“With regard to America, specifically, we would like to say to President Obama that waiting for election day to make the right decision on Syria is unacceptable for the Syrians,” said Abdelbaset Sieda, the President of the SNC. He is a secular Kurd.
Joseph Holiday of the Institute for the Study of War explains that the U.S.’s reluctance to pick sides based on ideology is a gift to the Islamists.

“The irony of our fear of supplying Islamist groups is that the others who are arming the opposition – the Saudis, the Qataris, the Turks – are doing just that, providing weapons and ammunition to Islamists. Our lack of giving support is actually leading to the Islamicization of the opposition,” he says.

The strength of the Islamists among the opposition has forced most of Syria’s Christians to support Assad for the sake of self-preservation. Some Christians in Aleppo took up arms against the rebels in Aleppo. The regime is also targeting Christians who provide any care for civilians in need. Churches have been destroyed and Christian activists have been killed. Others who side more strongly with rebel forces are also persecuted. The regime stopped banks from working with the Greek Orthodox Mariamite Church after it gave money to the rebels.

The situation is not going to get any better any time soon. The civil war is at a stalemate and the fighting will become fiercer as one side is forced into retreat. If the regime begins falling apart, it may use chemical and biological weapons. Vast amounts of weapons of all kinds will become available to the highest bidder or the fastest looter. Ethnic cleansing is a probability, as the 10-12% of the population that is Allawite will fight for their lives, fearing what the mostly Sunni rebels have in store for them for their support for Assad.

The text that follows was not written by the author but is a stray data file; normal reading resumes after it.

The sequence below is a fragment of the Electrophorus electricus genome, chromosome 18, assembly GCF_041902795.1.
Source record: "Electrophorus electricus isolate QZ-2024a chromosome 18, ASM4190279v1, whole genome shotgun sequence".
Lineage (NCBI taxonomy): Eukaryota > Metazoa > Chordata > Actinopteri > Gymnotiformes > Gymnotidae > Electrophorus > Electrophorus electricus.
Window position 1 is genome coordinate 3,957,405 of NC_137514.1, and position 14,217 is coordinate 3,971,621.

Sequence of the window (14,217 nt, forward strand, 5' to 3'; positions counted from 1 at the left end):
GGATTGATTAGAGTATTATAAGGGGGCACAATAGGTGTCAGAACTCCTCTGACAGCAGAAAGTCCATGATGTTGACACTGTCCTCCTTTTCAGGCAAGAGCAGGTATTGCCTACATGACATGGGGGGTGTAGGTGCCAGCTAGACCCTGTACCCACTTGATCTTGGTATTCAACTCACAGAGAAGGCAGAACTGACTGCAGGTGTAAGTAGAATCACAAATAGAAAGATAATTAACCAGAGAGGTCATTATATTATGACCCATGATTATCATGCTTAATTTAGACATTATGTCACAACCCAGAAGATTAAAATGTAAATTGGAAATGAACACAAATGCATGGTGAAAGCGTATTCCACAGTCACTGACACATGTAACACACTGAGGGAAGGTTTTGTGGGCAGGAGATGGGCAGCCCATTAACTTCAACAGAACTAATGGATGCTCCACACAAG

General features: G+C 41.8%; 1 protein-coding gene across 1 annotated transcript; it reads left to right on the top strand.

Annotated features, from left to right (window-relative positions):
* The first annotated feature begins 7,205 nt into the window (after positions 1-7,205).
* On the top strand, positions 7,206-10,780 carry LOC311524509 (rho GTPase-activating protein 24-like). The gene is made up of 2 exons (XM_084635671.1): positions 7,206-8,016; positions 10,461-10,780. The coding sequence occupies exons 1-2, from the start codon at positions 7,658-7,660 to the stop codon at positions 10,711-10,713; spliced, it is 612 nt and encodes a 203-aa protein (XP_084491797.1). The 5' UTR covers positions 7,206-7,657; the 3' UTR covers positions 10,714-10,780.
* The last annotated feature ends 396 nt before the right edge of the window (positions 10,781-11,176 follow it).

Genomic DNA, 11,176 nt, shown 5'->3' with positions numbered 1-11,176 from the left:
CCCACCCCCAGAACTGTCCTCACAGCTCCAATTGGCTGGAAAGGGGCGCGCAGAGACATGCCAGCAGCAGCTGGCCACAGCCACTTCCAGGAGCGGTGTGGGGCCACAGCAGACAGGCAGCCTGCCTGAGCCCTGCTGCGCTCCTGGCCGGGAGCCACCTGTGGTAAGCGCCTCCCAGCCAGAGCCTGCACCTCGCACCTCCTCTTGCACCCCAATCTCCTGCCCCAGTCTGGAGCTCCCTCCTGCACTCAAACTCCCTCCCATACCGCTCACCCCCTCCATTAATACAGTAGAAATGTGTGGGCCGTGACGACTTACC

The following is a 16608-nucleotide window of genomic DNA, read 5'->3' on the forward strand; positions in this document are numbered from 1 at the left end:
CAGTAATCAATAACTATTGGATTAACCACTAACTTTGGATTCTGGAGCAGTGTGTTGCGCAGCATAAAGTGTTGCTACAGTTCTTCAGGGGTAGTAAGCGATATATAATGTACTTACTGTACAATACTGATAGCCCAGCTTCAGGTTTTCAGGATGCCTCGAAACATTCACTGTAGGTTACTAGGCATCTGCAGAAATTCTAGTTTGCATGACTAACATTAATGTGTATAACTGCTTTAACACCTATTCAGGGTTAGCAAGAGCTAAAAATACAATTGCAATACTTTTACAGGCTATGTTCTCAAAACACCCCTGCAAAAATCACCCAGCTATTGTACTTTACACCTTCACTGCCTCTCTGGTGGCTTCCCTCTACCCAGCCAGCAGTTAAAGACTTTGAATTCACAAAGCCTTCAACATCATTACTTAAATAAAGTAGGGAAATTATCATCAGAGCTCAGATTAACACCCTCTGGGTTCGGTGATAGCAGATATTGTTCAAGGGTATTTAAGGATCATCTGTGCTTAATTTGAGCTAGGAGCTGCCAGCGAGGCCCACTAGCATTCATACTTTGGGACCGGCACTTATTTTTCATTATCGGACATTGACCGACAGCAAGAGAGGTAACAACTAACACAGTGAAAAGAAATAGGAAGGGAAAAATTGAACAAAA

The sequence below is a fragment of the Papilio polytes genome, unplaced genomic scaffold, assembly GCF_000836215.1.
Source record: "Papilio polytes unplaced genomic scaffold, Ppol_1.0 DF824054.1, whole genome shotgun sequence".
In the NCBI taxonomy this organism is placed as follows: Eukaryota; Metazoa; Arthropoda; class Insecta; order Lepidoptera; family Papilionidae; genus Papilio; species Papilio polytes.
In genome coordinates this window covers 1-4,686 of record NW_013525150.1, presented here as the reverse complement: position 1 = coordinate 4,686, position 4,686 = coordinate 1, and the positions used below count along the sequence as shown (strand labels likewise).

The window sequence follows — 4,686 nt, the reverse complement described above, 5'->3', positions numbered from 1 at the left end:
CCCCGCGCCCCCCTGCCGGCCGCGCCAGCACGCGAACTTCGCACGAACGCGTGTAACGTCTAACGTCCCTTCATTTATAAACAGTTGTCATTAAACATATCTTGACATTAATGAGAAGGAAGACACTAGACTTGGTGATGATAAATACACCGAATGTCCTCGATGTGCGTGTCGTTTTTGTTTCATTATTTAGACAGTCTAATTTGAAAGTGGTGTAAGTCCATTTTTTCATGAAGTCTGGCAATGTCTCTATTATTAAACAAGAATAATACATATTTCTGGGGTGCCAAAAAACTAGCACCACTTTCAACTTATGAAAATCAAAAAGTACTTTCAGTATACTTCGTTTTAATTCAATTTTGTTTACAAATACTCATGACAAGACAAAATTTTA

The civil war in Syria can ignite new conflicts and inflame old ones. It has become a proxy war with Iran, Hezbollah and Russia backing Assad, while the Sunni Islamists and Turkey, Saudi Arabia and Qatar are backing the rebels. It is very possible that Iran and Hezbollah will retaliate against these countries for their involvement and they will retaliate in kind.

Jordan just stopped a series of attacks planned by Al-Qaeda operatives involved with the rebel cause. Syrian mortar rounds are killing Turkish civilians, prompting retaliation. The Turkish military may be compelled to enter Syrian territory, where they will take on the PKK Kurdish terrorist group and perhaps begin a fight with the Kurdish community as a whole. Lebanon is erupting after the assassination of an anti-Assad figure in a car bombing in a Christian area of Beirut.  The Lebanese prime minister’s office was nearly taken over by angry protesters.

The humanitarian and strategic catastrophe in Syria cannot be contained. The spillover is already happening, yet the West hasn’t even begun to reach out to the anti-Islamist forces in the region. Syrian secularists like those mentioned shouldn’t have to beg to be recognized. With the Obama Administration unable to even recognize that the Muslim Brotherhood is an enemy and its democratic opponents are valuable partners, the Islamists have every reason to be optimistic about Syria and the region.

This article was sponsored by the Institute on Religion and Democracy.

Ryan Mauro

Source: http://frontpagemag.com/2012/ryan-mauro/syria-a-strategic-catastrophe/

Copyright - Original materials copyright (c) by the authors.